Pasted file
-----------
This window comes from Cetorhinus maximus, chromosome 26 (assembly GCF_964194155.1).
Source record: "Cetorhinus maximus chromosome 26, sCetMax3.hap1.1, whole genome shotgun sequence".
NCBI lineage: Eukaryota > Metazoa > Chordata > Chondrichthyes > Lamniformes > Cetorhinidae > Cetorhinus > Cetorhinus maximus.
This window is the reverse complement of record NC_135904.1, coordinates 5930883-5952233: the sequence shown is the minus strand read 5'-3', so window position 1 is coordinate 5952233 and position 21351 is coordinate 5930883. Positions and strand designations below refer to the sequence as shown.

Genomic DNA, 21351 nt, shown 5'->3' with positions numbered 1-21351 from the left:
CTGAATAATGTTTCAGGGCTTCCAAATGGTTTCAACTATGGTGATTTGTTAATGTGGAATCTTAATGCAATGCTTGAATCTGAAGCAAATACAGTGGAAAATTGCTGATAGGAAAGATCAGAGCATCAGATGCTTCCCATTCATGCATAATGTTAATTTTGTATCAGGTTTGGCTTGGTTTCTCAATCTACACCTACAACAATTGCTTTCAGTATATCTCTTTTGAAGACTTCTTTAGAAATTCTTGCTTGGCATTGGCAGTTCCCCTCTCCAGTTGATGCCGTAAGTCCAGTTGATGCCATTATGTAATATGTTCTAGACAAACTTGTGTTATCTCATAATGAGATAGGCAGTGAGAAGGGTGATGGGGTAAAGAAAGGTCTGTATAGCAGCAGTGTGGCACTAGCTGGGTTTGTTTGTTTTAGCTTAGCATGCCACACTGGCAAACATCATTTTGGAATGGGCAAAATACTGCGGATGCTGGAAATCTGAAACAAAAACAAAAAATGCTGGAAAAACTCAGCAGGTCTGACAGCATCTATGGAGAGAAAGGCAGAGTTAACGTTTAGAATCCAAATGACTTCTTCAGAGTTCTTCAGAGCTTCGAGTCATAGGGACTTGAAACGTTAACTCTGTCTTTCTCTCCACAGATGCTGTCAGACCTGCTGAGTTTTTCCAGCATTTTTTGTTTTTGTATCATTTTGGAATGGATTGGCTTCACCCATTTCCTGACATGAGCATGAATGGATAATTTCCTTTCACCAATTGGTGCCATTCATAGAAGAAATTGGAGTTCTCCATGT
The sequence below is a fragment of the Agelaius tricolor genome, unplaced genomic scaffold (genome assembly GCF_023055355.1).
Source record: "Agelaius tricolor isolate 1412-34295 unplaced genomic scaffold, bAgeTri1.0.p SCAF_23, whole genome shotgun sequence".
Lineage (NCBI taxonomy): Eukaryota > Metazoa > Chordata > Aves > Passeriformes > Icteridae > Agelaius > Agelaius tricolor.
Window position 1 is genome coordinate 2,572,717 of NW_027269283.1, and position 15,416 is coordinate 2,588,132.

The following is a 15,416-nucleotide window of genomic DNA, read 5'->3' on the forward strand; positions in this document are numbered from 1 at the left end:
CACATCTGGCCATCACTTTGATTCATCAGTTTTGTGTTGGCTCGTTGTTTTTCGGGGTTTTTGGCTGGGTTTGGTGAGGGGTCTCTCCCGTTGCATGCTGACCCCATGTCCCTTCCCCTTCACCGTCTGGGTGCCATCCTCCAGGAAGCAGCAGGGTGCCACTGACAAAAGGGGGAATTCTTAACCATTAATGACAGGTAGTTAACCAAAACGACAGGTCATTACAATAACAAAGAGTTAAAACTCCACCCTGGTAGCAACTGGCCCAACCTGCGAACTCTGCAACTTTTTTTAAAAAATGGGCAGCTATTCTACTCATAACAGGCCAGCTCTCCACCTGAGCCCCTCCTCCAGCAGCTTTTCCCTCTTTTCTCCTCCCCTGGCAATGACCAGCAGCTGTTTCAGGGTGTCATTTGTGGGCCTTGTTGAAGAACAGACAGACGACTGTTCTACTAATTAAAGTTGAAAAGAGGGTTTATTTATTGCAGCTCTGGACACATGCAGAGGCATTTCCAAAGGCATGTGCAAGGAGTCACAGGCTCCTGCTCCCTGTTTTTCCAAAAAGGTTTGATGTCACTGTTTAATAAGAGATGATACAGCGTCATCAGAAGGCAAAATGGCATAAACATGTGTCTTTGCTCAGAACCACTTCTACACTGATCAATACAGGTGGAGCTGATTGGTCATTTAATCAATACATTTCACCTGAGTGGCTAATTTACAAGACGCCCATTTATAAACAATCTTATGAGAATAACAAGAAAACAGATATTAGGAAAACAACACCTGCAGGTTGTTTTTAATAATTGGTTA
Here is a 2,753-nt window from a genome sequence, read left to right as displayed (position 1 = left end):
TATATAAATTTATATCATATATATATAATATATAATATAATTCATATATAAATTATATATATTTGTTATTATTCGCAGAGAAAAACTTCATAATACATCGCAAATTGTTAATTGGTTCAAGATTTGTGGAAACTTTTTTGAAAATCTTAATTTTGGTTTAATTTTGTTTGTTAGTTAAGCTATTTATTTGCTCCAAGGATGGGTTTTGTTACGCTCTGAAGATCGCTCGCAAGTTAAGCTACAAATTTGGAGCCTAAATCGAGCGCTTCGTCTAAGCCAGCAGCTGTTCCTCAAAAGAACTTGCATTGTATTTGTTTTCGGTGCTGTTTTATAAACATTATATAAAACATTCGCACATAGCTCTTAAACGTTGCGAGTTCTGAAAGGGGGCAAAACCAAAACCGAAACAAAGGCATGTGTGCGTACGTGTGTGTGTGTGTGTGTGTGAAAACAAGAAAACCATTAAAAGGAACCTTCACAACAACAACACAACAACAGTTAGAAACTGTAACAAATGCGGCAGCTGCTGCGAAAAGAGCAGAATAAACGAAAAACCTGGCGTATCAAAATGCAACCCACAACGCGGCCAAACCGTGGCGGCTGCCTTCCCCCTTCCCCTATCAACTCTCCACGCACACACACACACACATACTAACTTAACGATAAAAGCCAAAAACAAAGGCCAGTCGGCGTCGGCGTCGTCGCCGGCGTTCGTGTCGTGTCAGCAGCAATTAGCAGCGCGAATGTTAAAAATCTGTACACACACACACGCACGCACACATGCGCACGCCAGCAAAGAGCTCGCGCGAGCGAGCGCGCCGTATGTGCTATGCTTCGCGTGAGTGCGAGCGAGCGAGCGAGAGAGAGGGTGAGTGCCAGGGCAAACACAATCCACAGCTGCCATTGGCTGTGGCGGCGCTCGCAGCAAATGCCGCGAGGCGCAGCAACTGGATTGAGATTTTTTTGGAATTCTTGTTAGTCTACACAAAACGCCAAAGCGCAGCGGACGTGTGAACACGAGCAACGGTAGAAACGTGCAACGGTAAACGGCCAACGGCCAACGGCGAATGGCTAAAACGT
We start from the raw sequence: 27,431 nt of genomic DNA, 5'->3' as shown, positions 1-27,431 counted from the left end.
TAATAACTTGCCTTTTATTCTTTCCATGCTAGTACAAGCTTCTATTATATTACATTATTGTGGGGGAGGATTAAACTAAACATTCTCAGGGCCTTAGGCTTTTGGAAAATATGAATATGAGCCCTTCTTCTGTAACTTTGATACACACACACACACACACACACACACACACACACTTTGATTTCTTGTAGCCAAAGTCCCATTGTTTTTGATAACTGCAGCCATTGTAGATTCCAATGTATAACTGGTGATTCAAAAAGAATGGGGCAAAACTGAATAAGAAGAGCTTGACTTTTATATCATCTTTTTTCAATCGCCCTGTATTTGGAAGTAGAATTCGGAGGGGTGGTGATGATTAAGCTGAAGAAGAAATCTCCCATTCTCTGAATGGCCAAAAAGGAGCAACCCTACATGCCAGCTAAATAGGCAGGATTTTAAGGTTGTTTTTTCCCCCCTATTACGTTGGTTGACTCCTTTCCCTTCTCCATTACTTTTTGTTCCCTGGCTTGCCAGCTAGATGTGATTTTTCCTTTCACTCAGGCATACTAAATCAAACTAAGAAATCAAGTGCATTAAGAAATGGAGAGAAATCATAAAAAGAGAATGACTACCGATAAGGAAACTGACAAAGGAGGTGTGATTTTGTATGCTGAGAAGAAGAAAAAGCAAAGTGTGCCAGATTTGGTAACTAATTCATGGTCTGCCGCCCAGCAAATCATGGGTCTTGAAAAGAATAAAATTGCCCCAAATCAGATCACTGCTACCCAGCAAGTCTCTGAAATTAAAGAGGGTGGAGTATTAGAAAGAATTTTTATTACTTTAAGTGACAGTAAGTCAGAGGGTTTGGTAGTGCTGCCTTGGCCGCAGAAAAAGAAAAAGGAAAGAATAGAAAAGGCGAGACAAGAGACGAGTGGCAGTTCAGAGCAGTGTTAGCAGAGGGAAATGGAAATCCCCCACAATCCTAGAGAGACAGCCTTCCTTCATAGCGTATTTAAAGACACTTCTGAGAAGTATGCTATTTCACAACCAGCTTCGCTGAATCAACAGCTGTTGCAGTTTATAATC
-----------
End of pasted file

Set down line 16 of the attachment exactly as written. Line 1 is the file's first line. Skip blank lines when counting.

TAATAACTTGCCTTTTATTCTTTCCATGCTAGTACAAGCTTCTATTATATTACATTATTGTGGGGGAGGATTAAACTAAACATTCTCAGGGCCTTAGGCTTTTGGAAAATATGAATATGAGCCCTTCTTCTGTAACTTTGATACACACACACACACACACACACACACACACACACTTTGATTTCTTGTAGCCAAAGTCCCATTGTTTTTGATAACTGCAGCCATTGTAGATTCCAATGTATAACTGGTGATTCAAAAAGAATGGGGCAAAACTGAATAAGAAGAGCTTGACTTTTATATCATCTTTTTTCAATCGCCCTGTATTTGGAAGTAGAATTCGGAGGGGTGGTGATGATTAAGCTGAAGAAGAAATCTCCCATTCTCTGAATGGCCAAAAAGGAGCAACCCTACATGCCAGCTAAATAGGCAGGATTTTAAGGTTGTTTTTTCCCCCCTATTACGTTGGTTGACTCCTTTCCCTTCTCCATTACTTTTTGTTCCCTGGCTTGCCAGCTAGATGTGATTTTTCCTTTCACTCAGGCATACTAAATCAAACTAAGAAATCAAGTGCATTAAGAAATGGAGAGAAATCATAAAAAGAGAATGACTACCGATAAGGAAACTGACAAAGGAGGTGTGATTTTGTATGCTGAGAAGAAGAAAAAGCAAAGTGTGCCAGATTTGGTAACTAATTCATGGTCTGCCGCCCAGCAAATCATGGGTCTTGAAAAGAATAAAATTGCCCCAAATCAGATCACTGCTACCCAGCAAGTCTCTGAAATTAAAGAGGGTGGAGTATTAGAAAGAATTTTTATTACTTTAAGTGACAGTAAGTCAGAGGGTTTGGTAGTGCTGCCTTGGCCGCAGAAAAAGAAAAAGGAAAGAATAGAAAAGGCGAGACAAGAGACGAGTGGCAGTTCAGAGCAGTGTTAGCAGAGGGAAATGGAAATCCCCCACAATCCTAGAGAGACAGCCTTCCTTCATAGCGTATTTAAAGACACTTCTGAGAAGTATGCTATTTCACAACCAGCTTCGCTGAATCAACAGCTGTTGCAGTTTATAATC